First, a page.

Units of the Royal Malaysia Police in Melaka, Penang, Sabah and Sarawak, as well as the Royal Malay Regiment and the Royal Rangers, mount guards of honor of the governors of these states.

Honour guards units of the Royal Malaysian Navy (RMN Honour Guard Battalion, Lumut) and the Royal Malaysian Air Force (RMAF Honor Guard Battalion or the RMAF College) are mounted in the presence of the Sultan of Selangor and the Sultan of Pahang, respectively, in events where each of the two service branches are involved.


A Pakistani Honour Guard prepares for the arrival of U.S. Defense Secretary Robert M. Gates at the Army's Martyr's Monument

In Pakistan, the guard of honour is provided by men drawn from three services of the Pakistan Armed Forces: The Pakistan Army, Pakistan Air Force, and the Pakistan Navy.


The guards of honour of Singapore are handpicked from all three services to be at the forefront of major parades and state events, such as the National Day. They dress in ceremonial attire and will have bayonets attached to their rifles. They will usually be contrasted by one or more contingents of men in regular uniform.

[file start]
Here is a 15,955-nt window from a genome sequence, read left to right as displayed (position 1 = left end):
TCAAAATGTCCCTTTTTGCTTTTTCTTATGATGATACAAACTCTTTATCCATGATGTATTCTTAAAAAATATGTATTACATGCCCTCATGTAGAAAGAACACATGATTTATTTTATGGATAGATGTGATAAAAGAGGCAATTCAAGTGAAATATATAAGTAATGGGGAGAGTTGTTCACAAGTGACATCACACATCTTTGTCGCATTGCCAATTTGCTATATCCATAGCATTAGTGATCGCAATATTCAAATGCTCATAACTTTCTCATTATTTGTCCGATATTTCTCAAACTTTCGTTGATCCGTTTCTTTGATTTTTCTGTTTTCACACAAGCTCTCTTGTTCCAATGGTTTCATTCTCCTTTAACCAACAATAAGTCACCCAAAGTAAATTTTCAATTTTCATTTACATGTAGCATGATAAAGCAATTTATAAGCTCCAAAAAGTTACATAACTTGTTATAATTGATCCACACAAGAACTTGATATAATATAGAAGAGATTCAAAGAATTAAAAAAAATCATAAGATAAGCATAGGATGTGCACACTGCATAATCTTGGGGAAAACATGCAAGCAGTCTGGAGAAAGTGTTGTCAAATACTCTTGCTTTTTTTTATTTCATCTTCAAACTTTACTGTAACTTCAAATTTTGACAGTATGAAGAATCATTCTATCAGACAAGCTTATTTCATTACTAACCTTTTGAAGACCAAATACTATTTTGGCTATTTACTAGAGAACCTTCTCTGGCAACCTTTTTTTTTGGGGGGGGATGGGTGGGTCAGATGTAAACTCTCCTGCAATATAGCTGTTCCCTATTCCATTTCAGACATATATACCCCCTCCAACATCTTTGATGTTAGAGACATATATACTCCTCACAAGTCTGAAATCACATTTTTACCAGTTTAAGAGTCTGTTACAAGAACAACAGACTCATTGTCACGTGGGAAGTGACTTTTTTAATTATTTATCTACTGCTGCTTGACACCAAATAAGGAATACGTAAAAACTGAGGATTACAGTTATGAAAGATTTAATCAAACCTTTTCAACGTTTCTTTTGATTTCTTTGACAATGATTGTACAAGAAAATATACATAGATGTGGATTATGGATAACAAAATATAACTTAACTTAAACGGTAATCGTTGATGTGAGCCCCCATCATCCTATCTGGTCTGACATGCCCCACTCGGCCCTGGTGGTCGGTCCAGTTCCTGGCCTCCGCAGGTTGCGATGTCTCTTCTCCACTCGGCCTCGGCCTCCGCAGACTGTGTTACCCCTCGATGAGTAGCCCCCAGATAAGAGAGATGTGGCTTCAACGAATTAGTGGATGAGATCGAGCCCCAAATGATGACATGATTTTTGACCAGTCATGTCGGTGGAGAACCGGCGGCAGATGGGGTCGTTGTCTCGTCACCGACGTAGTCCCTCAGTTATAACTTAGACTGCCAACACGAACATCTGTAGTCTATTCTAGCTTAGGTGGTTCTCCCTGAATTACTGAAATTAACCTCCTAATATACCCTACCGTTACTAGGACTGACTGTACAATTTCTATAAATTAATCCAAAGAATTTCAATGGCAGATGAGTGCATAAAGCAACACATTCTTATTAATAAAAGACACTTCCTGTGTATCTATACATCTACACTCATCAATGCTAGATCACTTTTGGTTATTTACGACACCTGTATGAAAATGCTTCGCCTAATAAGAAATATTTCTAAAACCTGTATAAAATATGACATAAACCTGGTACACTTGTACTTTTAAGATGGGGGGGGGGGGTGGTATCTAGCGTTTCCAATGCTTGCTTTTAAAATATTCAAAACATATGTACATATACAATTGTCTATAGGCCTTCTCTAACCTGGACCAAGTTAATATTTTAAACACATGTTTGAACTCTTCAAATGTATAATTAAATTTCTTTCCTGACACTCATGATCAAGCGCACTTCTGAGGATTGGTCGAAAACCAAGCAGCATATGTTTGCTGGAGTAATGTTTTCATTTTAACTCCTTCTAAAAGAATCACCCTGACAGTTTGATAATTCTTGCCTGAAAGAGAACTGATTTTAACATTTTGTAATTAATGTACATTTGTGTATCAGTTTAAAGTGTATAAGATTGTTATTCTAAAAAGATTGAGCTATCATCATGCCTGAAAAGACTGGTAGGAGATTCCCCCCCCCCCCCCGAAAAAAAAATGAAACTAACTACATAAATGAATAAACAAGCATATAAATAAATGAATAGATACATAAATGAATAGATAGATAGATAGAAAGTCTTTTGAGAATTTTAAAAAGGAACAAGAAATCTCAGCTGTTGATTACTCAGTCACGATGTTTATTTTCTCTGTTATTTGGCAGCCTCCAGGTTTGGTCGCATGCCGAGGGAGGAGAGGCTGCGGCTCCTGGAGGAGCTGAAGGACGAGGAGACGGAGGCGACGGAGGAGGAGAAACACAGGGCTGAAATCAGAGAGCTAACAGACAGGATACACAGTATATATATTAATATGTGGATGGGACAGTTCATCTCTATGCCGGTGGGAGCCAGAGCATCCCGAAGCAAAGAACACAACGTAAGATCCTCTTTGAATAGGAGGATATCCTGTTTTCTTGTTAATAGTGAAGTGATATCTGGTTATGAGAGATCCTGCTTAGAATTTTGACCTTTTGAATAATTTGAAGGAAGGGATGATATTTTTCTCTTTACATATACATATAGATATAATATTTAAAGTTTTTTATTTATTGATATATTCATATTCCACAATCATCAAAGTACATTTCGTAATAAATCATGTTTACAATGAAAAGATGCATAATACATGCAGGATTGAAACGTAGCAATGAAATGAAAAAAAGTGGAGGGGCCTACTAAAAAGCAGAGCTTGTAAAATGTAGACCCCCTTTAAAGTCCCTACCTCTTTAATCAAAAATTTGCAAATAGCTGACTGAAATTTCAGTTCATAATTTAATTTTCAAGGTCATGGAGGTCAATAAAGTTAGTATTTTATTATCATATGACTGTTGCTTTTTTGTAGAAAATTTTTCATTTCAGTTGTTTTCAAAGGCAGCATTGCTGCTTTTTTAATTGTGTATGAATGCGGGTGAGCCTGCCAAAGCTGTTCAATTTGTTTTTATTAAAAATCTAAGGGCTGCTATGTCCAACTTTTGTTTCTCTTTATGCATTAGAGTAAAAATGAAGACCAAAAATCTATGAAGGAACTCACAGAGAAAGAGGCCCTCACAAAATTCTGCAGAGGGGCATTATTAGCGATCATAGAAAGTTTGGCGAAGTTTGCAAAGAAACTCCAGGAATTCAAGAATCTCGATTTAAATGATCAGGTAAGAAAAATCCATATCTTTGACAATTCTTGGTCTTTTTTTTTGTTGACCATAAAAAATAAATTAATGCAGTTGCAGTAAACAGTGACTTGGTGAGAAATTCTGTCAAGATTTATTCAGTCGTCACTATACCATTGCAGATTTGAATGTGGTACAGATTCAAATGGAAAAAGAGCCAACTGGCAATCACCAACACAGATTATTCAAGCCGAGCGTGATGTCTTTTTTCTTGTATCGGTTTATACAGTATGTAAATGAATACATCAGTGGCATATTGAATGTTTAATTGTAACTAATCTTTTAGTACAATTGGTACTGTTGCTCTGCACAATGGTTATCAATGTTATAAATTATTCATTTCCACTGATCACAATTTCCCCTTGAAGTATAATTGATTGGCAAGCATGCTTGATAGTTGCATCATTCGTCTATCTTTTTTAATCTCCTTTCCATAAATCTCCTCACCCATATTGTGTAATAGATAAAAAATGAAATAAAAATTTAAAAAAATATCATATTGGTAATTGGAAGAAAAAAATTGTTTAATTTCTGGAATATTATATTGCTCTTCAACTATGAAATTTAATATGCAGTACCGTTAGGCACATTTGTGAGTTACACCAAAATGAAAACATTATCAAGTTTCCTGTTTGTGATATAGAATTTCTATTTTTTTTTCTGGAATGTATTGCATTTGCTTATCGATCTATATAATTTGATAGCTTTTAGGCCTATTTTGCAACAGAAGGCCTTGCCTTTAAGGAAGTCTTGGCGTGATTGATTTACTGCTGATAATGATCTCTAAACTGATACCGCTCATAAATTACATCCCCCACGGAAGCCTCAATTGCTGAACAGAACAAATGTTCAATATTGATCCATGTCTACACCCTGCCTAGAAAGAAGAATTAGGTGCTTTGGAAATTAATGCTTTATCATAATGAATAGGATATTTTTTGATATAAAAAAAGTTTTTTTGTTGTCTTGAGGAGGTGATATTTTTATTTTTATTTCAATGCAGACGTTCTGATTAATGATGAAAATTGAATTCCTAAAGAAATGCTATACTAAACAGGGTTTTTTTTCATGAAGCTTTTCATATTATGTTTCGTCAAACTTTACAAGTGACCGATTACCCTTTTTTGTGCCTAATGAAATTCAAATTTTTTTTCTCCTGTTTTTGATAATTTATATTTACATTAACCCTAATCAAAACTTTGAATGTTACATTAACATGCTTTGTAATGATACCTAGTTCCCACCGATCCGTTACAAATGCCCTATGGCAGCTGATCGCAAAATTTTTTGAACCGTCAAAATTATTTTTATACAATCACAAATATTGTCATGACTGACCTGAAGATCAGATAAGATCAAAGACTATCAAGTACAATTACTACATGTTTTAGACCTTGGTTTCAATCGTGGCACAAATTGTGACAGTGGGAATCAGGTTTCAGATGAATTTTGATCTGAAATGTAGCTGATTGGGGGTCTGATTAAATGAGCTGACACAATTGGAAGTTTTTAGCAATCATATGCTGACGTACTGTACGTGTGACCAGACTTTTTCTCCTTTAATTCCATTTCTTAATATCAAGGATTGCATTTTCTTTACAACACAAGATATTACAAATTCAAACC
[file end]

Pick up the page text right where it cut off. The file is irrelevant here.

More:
For state visits and ceremonial duties in The Istana, the guard of honour that is mounted is provided by personnel from the Singapore Armed Forces Military Police Command.

Sri Lanka

In Sri Lanka, the guard of honour is provided by men drawn from three services of the Sri Lankan Armed Forces. The Sri Lanka Army, the Sri Lanka Navy, and the Sri Lanka Air Force. During the colonial era, the Lascarins provided the local guards of honour, apart from British Army, British Indian Army, or Ceylon Defence Force personal. Indian Prime Minister Rajiv Gandhi was assaulted by a member of the naval guard of honour in Sri Lanka.

South Africa

The guard of honour unit in South Africa is the State President's Unit (Staatspresidentseenheid) until 1990[3]and today's National Ceremonial Guard.

United Kingdom

Coldstream Guards performing the guard change at Windsor Castle